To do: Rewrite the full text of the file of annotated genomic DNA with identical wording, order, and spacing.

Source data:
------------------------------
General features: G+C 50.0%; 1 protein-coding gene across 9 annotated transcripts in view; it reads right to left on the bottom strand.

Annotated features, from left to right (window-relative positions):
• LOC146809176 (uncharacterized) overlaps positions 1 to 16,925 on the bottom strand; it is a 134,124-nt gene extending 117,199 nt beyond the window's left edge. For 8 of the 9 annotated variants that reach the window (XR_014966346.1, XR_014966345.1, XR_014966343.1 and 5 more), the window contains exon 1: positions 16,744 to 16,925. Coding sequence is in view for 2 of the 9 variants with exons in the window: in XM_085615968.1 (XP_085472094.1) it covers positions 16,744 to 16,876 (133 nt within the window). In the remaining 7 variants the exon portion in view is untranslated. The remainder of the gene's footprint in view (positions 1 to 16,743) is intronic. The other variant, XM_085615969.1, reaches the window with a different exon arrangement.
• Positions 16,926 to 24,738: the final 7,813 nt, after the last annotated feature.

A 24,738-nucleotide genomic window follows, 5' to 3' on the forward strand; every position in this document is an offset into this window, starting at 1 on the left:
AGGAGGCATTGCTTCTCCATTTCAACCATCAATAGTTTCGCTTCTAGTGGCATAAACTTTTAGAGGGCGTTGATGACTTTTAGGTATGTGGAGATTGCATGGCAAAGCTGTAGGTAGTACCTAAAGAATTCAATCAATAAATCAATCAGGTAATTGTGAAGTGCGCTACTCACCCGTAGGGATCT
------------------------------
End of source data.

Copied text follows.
General features: G+C 50.0%; 1 protein-coding gene across 9 annotated transcripts in view; it reads right to left on the bottom strand.

Annotated features, from left to right (window-relative positions):
• LOC146809176 (uncharacterized) overlaps positions 1 to 16,925 on the bottom strand; it is a 134,124-nt gene extending 117,199 nt beyond the window's left edge. For 8 of the 9 annotated variants that reach the window (XR_014966346.1, XR_014966345.1, XR_014966343.1 and 5 more), the window contains exon 1: positions 16,744 to 16,925. Coding sequence is in view for 2 of the 9 variants with exons in the window: in XM_085615968.1 (XP_085472094.1) it covers positions 16,744 to 16,876 (133 nt within the window). In the remaining 7 variants the exon portion in view is untranslated. The remainder of the gene's footprint in view (positions 1 to 16,743) is intronic. The other variant, XM_085615969.1, reaches the window with a different exon arrangement.
• Positions 16,926 to 24,738: the final 7,813 nt, after the last annotated feature.

A 24,738-nucleotide genomic window follows, 5' to 3' on the forward strand; every position in this document is an offset into this window, starting at 1 on the left:
AGGAGGCATTGCTTCTCCATTTCAACCATCAATAGTTTCGCTTCTAGTGGCATAAACTTTTAGAGGGCGTTGATGACTTTTAGGTATGTGGAGATTGCATGGCAAAGCTGTAGGTAGTACCTAAAGAATTCAATCAATAAATCAATCAGGTAATTGTGAAGTGCGCTACTCACCCGTAGGGATCT